Ferry service still pondering rate hike

Decision will be made by DOT commissioner

March 3, 2018

Capt. Neal Burgess in Rockland


The Capt. Neal Burgess at the Rockland ferry terminal.

Posted March 3, 2018

Last modified March 5, 2018

After taking public comment at three public hearings in recent weeks on Islesboro, Vinalhaven, and Swan’s Island, and accepting written submissions through March 2, the Maine State Ferry Service has not yet decided how or if it will institute a rate increase.

At the ferry advisory board meeting in Rockland on March 1, ferry service manager Mark Higgins and Jennifer Smith of the state Department of Transportation said DOT Commissioner David Bernhardt would review the comments. At some time in the coming weeks, they said, Bernhardt would decide on a new rate structure.

The ferry service has proposed creating a two-tier rate structure, with non-Maine residents paying more. The proposal also eliminates the discount for tickets purchased at on-island terminals.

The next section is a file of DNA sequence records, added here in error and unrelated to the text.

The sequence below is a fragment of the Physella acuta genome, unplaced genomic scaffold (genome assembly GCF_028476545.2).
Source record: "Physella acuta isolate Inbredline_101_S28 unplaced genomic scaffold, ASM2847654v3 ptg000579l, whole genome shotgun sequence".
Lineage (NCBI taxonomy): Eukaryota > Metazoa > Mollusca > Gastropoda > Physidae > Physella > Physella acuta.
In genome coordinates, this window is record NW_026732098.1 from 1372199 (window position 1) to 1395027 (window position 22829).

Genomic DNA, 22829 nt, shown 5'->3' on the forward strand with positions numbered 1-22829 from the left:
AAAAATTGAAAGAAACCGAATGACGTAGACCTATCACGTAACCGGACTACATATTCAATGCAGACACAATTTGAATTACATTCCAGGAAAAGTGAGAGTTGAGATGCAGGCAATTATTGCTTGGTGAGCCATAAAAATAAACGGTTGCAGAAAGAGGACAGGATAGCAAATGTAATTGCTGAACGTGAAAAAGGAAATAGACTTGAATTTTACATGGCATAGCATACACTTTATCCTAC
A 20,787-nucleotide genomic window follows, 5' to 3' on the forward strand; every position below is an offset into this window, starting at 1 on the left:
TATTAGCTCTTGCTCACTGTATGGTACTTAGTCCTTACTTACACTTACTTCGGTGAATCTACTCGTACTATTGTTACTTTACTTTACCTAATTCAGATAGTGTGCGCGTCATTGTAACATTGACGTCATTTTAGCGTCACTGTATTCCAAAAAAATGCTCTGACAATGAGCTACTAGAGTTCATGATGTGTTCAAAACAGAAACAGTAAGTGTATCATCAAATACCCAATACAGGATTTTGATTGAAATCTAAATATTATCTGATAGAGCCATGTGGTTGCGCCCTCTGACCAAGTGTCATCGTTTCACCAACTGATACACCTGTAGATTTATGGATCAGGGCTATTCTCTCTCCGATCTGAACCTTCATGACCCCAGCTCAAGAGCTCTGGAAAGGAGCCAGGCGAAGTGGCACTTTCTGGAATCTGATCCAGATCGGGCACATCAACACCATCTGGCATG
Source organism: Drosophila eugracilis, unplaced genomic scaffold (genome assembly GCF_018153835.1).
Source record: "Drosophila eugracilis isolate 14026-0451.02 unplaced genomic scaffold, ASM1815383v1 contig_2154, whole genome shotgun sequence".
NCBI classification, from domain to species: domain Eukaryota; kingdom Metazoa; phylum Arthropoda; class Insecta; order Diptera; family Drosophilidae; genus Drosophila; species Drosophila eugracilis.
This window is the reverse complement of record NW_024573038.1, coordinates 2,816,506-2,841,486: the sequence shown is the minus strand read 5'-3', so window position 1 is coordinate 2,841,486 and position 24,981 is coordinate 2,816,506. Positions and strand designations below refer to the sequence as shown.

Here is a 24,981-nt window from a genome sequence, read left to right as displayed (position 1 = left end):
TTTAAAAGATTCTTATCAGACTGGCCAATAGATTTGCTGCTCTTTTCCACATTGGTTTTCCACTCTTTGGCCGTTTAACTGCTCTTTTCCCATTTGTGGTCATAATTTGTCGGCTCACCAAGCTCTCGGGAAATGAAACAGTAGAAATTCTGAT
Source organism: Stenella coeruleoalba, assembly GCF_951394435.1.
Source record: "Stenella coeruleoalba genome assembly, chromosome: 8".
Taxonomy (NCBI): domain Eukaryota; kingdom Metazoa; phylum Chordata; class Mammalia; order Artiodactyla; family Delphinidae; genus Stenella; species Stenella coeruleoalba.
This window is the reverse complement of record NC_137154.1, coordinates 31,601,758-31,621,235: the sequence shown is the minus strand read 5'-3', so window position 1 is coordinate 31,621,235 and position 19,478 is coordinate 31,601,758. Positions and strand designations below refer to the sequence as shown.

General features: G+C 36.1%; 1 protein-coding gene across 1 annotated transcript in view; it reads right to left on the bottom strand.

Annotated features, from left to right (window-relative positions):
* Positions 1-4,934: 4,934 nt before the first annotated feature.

The service has cited the need for more revenue to come from fares and fees to meet a state statute requirement that half of its revenue come from fares and fees and the other half from the state highway fund.

Asked about the status of the fare proposal by members of the advisory board, staff on-hand at the meeting said the commissioner would make the final decision.

“We are truly taking all public comment and making sure that’s considered,” Smith said. On the timing of the decision, she added: “I just couldn’t tell you whether it’s one month or two months.”

Late last year, ferry service managers suggested a new fare structure would be implemented in March, but it seems unlikely the service will meet that timeline.

Asked about the sentiment expressed at the three public hearings, and the submitted written comments, Higgins said it skewed against the changes.

“It was very evident that people were not in favor,” he said. Smith added that objections centered on the view that the plan discriminated against summer residents, who play vital roles in island communities, board members have said.

Contributed by

Tom Groening